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Sun Sentinal 2-9-03
Palm Beach County officials get to grips with low-cost housing
By Kathy Bushouse
Getting a handle on affordable housing could prove to be a tough task for the Palm
Beach County Commission.
Apartment rents and home values in the county already are well above the state average.
Vacant land is at a premium. Try to pitch an affordable housing project in an area
where few exist, and nearby residents sometimes rise up in protest.
Commissioners nonetheless have expressed their desire to spread low-cost housing
to other parts of the county while also offering as-yet undetermined incentives
to move from rentals into home ownership. On Feb. 18, the issue of affordable housing
lands on the commission's workshop agenda.
The goal: to look at the county's low-income housing situation, discuss the options
and clear up questions about its policies, County Administrator Bob Weisman said.
With commissioners saying they hoped to see more people owning rather than renting
homes, Weisman said some people have interpreted that to mean that the commission
wants to get rid of low-cost rental housing. He insists that's not the case.
"We need to clarify what the board position is, and people need to hear what
the board position is," Weisman said.
During the workshop, commissioners will discuss the county's housing needs, such
as what kinds of homes are needed, where they should be located, and what should
be done with existing homes.
The commission has, over the years, come up with a variety of ideas about how to
handle low-income housing. Commissioners have, at various points, suggested spending
county housing money to spruce up older low-cost communities rather than build new
ones. They have have asked to see fewer apartments and sought to have low-income
projects spread throughout the county instead of along the county's coast and in
central Palm Beach County.
Location of low-cost housing is a concern for Commissioner Warren Newell, whose
central Palm Beach County district has many affordable housing projects, creating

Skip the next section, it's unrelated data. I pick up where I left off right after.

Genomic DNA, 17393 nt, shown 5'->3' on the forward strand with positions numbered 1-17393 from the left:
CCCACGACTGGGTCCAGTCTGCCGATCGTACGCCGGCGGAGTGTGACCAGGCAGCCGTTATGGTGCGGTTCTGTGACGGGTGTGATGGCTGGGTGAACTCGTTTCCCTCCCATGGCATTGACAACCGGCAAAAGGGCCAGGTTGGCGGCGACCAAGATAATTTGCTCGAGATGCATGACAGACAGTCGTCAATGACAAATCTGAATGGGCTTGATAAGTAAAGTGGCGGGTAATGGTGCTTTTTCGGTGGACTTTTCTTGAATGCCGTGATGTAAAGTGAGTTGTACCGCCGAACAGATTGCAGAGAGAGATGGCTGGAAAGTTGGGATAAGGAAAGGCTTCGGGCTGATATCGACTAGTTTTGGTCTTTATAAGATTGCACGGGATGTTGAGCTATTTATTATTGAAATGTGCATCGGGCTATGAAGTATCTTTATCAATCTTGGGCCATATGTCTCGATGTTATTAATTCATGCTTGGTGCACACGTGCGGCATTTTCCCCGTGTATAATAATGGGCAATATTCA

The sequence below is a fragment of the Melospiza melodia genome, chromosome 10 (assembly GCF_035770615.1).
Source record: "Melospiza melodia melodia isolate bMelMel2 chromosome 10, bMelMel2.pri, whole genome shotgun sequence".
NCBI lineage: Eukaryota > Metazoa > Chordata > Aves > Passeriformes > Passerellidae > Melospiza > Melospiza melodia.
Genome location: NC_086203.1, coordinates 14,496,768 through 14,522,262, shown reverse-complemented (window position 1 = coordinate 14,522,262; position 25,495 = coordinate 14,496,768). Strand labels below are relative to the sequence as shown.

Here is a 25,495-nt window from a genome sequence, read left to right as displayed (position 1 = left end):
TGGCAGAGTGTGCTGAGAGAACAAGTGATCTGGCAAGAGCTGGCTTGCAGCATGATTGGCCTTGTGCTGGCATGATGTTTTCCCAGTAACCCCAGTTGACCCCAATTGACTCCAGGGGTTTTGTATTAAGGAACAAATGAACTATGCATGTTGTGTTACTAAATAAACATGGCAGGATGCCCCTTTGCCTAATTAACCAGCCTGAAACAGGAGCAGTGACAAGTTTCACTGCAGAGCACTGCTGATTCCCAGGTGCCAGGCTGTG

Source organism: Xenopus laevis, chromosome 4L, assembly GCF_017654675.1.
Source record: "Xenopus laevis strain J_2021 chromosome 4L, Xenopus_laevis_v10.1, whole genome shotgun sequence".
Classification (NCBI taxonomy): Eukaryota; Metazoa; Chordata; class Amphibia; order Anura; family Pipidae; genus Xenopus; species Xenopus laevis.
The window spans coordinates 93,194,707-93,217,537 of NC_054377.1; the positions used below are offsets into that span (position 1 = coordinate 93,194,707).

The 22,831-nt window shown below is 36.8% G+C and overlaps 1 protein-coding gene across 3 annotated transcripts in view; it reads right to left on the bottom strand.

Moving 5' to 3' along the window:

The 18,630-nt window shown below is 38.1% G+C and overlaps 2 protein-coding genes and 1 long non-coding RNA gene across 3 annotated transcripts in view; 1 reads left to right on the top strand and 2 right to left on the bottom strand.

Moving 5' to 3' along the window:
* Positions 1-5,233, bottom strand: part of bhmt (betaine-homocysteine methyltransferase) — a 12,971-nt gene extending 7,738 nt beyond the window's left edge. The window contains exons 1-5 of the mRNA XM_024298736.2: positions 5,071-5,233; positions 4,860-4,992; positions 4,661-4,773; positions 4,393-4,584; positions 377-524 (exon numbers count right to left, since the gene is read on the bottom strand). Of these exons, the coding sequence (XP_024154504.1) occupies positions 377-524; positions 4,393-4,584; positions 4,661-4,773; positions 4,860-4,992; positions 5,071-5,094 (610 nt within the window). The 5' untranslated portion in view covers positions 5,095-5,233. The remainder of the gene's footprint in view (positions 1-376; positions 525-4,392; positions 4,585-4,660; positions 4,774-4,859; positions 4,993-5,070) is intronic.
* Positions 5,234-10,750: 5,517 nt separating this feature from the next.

a drain on schools, police and fire protection and other services.
"It's not that we're saying, `No more,'" Newell said. "We're saying,
`Let's do a better job of locating them.'"
He also said he'd like to see more people trade renting for home ownership. That
means working on a plan to offer incentives to make that happen more often. The
types of incentives have yet to be determined.
That's a worthy goal, housing advocates say, but not always practical.
"Home ownership does not make sense for everybody," said Kim Schaffer,
spokeswoman for the National Low Income Housing Coalition in Washington.
"For low-income people, coming up with a down payment can often be more than
they're able to budget. You have low-income people [who] may need more portability
than owning a home provides. If you own a home and then you get a hole in the roof
or the boiler breaks, that's entirely on you."
In a county where 2000 U.S. Census figures show the median value of a home is $135,200
-- $30,000 more than the state average -- affordable housing can be hard to find.
In 1998 -- the last time the county looked at locations of affordable housing --
the county planning division found that of 420,000 homes in the county, 150,000
could be considered affordable.
Schaffer said there is not one place in the United States where someone making the
minimum wage of $5.15 an hour can afford to rent a modest one-bedroom apartment
on his own.
Rents in Palm Beach County are higher than in many other areas. Figures from the
National Low Income Housing Coalition show that in Florida, the fair market rent
for a one-bedroom apartment is $593. In the West Palm Beach-Boca Raton market, that
a similar would go for $663.
Those statistics show that in Florida, someone earning the minimum wage of $5.15
an hour can afford monthly rent of no more than $268. In the West Palm Beach-Boca
Raton market, a person making minimum wage would need to work 99 hours a week to
afford a one-bedroom apartment.
State support for affordable housing could face cuts in the coming Legislative session,
said Rob Ippolito, executive director of the Tallahassee-based Florida Housing Coalition.
Cutting support for affordable housing could trigger even more problems, he said.
"We've got a lot of crises going on in the state," Ippolito said. "We
have a health care crisis. We have a prescription drug crisis. We have an education
crisis. We have a housing crisis. ... Our argument, and a lot of housing advocates
around the state [argue], is housing is where it all begins ... If people don't
have a place to live, you're going to have health care problems, you're going to
have education problems."
Kathy Bushouse can be reached at email@example.com or 561-243-6641